The counterrevolution that wasn't.
With the Chief Justice's death last September, the book was closed on the Rehnquist Court. Politically and jurisprudentially, however, the book had slammed shut long before. In 1986, when William H. Rehnquist was confirmed as chief justice (and Antonin Scalia succeeded to the associate justiceship Rehnquist had vacated), American conservatives, then politically resurgent, had great expectations that the Supreme Court's excesses of the past several decades would be reversed or at least substantially moderated. But though Rehnquist would preside over the Court for almost two decades, the window of opportunity for fundamental change in American constitutional law closed within six years of his confirmation.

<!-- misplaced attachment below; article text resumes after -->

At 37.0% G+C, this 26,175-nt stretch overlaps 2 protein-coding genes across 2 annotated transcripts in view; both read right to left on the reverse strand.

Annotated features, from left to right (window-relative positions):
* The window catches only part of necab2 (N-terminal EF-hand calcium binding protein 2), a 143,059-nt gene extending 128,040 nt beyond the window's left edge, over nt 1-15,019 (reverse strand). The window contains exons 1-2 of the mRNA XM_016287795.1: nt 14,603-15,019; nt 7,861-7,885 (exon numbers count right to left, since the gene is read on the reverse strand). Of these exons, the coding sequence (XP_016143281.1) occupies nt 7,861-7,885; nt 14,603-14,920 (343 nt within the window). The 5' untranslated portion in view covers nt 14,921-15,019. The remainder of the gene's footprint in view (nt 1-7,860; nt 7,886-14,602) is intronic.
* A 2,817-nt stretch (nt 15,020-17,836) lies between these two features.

In fact, the end of the Rehnquist Court's high promise may be precisely dated—June 29, 1992. On that day the long-awaited decision in Planned Parenthood v. Casey was handed down, explicitly reaffirming the core holding of Roe v. Wade: that inherent in the word "liberty" in the 14th Amendment's due process clause was a constitutional right for women to terminate their pregnancies by abortion. With this decision, the conservative constitutional insurgency mounted in the 1980s ended in a virtual rout.
The final blow of the abortion
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